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Living the Legacy

Guess What's Being Taught in my Sunday School Class?

A few weeks ago, on the Sunday before Martin Luther King, Jr. Day, I posed a question to the students in my class on "Jews and the Civil Rights Movement": "If you could plan a Jewish commemoration for Martin Luther King, Jr. Day, what would it be? Who would be the audience? What would you do? Why should Jews, as Jews and in Jewish communities, commemorate this holiday?"

Where Are You? Searching for our Social Justice Role Models

This piece was inspired by a webinar on “Jews and the Civil Rights Movement” presented by the Jewish Women's Archive in collaboration with AVODAH as part of the AVODAH Alumni network’s distance learning program. It  was originally posted on AVODAH's blog on February 5, 2013.

In 2009 I attended a workshop focused on Anti-racist organizing for white folks. The presentation allowed for self-reflection and next steps in our own organizing. At the end of the workshop, we were asked to share who our white social justice role models were. It was shocking, although not surprising, that the majority of the attendees shared that they did not have any white, social justice activists to look up to. I’ve been searching for my answer to this question ever since.

Tikkun Olam in a Mississipi Freedom School

On February 1, 1960, four black students in Greensboro, North Carolina, sat down at a race-segregated lunch counter in Woolworth’s and asked for service. When the waitress refused to serve them, they remained seated. This act of passive resistance launched a mass Civil Rights Movement involving tens of thousands of black southerners demanding equality and an end to the hideous system of racial segregation. I was a vocal music teacher in junior high school in the Lower East Side of Manhattan then, and not that much older than these students. Their courage and dignity in the face of constant violence fired my heart and mind.

Rosa Parks and Hanukkah: Why Ignorance Isn't Always Bliss

On the Thursday night before Hanukkah began, I attended an event called A Sip of Eser, an introductory session to the ten-part young adult learning program Eser (meaning 10) run by Hebrew College in nearby Newton, MA. Amidst the tumult of a Boston bar, and alongside several dozen people I had never met, I heard rabbinical student, Seth Wax, tell a Hanukkah story none of us had ever heard.

In the Name of Allah: What a Young Afghani Woman Has Taught Me

Tell someone a story, and you don’t know what will happen next.

Last summer I was lucky to study at the Jewish Women’s Archive’s Institute for Educators. We spent five intense days learning the Living the Legacy curriculum with top scholars in social activism, Jewish feminism and history. In the coming months, I will be using Living the Legacy to teach a series of social justice workshops to teens in western Massachusetts.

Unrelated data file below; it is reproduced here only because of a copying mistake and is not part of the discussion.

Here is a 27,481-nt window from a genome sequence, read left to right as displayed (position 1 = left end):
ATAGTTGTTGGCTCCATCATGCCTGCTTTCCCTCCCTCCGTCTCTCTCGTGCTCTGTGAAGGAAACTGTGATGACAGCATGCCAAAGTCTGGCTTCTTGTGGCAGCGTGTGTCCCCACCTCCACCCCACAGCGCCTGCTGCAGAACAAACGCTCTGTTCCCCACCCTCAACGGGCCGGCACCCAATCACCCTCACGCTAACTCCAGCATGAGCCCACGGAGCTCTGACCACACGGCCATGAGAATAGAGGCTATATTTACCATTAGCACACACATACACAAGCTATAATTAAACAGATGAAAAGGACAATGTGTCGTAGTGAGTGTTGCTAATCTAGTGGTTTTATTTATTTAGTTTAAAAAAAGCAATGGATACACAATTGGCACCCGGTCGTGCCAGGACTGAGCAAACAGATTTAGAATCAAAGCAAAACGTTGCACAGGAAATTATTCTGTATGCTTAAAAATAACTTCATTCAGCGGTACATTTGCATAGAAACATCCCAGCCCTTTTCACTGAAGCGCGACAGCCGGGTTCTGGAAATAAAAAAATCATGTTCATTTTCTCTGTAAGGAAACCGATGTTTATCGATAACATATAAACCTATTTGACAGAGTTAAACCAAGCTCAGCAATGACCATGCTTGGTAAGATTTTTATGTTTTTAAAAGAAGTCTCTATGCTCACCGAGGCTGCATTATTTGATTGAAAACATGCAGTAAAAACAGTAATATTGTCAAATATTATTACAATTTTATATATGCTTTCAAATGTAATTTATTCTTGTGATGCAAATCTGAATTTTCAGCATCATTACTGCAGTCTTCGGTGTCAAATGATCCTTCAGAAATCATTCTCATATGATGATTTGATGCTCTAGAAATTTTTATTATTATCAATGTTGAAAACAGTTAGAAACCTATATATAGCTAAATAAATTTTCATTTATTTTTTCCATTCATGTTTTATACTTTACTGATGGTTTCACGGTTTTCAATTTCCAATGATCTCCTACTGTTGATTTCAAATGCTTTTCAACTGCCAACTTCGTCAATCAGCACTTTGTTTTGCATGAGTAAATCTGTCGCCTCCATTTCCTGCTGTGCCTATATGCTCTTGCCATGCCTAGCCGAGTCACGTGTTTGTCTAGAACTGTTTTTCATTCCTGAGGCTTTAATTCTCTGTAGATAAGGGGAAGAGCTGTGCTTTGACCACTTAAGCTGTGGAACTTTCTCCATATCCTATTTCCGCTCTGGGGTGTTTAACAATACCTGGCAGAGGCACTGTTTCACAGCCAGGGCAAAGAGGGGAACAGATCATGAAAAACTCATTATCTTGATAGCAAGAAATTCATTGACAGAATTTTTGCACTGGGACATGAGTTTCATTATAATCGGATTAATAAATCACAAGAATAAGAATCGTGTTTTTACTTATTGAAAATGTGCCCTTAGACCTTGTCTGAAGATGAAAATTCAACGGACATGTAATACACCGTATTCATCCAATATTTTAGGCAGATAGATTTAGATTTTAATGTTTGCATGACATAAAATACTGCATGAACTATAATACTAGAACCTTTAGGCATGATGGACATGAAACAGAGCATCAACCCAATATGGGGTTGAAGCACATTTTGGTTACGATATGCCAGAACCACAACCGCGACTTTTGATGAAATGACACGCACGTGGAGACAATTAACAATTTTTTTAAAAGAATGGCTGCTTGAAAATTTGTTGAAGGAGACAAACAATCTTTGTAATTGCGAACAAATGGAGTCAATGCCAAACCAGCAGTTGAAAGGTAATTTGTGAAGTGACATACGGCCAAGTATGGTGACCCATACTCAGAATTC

But something else happened because of what I learned at the Jewish Women’s Archive.

Civil Disobedience: Freedom Rides

Discover the story of one young Jewish Freedom Rider and Gandhi's principles of civil disobedience, and prepare your own civil disobedience training video.

Debra L. Schultz

Debra Schultz served as an advisor to the Jewish Women’s Archive in creating the Living the Legacy curriculum based on research she had done on the history of Jewish women in the civil rights movement.

50 Years On: 5 Things I Learned About the March on Washington

In honor of the 50th anniversary of the March tomorrow, I would like to share 5 things I have learned about the March on Washington that you may not already know—one for each decade. I hope you’ll take this opportunity to check your assumptions and look more closely at this monumental, game-changing event.

Still Fighting for Bread & Roses

It’s been two weeks since our New York Educator’s Workshop, and I am still amazed at the places we visited and all that was taught by Etta, Ellen, Rabbi Jill Jacobs, and all the participants and presenters in attendance. It occurred to me recently how connected I feel to the labor rights movement, which we discussed as we stood in the Tenement Museum on the Lower East Side. Of course there’s the Jewish connection: Jews made up a large percentage of the population of advocates and protesters in the fight for labor rights in the late nineteenth and early twentieth centuries in America. Jewish teachings and Yiddish phrases were often incorporated into the battle cries of the rioters. For me personally, there is much more to it than that.

Tragedy in Bangladesh

Although the Triangle Shirtwaist Factory fire took place in 1911, sweatshops and unsafe conditions are not a thing of the past. 

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How to cite this page

Jewish Women's Archive. "Living the Legacy." (Viewed on July 25, 2014) <http://jwa.org/tags/living-legacy>.

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